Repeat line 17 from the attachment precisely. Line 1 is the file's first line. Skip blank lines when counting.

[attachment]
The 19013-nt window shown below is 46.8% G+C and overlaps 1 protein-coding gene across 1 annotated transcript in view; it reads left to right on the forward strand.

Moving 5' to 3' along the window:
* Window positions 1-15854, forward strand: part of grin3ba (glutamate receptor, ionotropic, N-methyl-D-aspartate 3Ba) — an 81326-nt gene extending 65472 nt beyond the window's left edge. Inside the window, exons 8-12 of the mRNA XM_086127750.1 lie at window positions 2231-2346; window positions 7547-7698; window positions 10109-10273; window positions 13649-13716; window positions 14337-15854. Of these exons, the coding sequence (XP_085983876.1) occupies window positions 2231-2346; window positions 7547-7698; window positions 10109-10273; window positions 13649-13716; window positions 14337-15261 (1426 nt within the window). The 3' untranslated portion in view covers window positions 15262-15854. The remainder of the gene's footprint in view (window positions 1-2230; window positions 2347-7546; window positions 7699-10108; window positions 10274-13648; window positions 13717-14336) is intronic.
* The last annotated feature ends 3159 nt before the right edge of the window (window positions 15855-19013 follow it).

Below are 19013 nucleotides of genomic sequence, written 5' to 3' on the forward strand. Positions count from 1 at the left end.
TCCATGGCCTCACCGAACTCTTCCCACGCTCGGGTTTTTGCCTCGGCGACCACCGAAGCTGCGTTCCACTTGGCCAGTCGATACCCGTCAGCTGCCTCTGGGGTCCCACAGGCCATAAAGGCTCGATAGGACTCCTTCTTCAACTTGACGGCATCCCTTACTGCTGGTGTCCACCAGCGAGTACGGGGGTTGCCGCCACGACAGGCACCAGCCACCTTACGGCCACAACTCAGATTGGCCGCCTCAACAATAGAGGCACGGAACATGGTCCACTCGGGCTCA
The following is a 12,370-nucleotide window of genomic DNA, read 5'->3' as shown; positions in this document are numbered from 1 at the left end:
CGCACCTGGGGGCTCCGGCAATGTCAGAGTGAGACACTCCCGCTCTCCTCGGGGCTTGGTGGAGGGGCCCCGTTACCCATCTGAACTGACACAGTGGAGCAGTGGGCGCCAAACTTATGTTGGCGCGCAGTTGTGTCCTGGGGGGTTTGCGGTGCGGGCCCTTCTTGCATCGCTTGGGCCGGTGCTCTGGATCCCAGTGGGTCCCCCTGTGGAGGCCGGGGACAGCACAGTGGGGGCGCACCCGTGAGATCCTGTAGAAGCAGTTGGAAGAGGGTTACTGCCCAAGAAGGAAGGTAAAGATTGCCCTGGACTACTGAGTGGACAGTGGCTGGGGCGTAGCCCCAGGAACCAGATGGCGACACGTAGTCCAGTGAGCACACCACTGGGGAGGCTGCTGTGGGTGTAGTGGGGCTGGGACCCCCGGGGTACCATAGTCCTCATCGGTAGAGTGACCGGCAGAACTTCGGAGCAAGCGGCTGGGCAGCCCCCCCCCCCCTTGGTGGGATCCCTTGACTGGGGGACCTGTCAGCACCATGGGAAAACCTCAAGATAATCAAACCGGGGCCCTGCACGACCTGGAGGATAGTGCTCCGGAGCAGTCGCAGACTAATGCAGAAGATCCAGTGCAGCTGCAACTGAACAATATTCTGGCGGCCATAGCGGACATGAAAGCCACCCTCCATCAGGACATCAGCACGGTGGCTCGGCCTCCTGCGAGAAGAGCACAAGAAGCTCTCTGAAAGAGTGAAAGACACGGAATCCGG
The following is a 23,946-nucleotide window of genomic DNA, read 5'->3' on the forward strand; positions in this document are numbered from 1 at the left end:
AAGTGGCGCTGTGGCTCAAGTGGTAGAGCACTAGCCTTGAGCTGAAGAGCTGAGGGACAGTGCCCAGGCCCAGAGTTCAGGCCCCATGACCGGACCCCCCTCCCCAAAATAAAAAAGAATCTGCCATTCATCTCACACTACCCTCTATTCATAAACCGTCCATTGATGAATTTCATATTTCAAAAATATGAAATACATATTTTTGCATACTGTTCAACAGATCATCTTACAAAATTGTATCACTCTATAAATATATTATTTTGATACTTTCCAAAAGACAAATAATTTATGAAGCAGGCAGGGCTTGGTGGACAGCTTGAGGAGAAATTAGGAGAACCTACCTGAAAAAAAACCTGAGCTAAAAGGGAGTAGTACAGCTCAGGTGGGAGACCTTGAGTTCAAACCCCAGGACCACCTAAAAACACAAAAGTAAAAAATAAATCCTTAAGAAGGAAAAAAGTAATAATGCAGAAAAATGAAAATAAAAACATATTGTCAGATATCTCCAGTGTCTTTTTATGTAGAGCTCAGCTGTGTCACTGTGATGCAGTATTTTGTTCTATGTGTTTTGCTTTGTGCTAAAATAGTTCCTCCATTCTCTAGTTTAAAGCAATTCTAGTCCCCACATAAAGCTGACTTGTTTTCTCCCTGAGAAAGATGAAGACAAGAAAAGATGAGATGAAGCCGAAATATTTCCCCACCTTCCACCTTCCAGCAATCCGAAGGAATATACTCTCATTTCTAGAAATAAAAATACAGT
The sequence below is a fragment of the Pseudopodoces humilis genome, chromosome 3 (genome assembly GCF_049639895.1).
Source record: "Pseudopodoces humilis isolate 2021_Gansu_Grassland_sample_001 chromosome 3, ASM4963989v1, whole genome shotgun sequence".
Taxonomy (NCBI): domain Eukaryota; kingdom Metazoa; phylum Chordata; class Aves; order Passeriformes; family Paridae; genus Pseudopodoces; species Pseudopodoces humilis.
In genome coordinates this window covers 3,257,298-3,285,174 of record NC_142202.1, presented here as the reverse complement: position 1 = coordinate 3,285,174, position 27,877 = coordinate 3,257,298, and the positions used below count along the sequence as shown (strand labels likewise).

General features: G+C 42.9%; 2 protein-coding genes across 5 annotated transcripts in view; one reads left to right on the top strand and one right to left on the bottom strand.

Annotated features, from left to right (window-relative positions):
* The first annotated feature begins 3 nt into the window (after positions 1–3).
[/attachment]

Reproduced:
* The first annotated feature begins 3 nt into the window (after positions 1–3).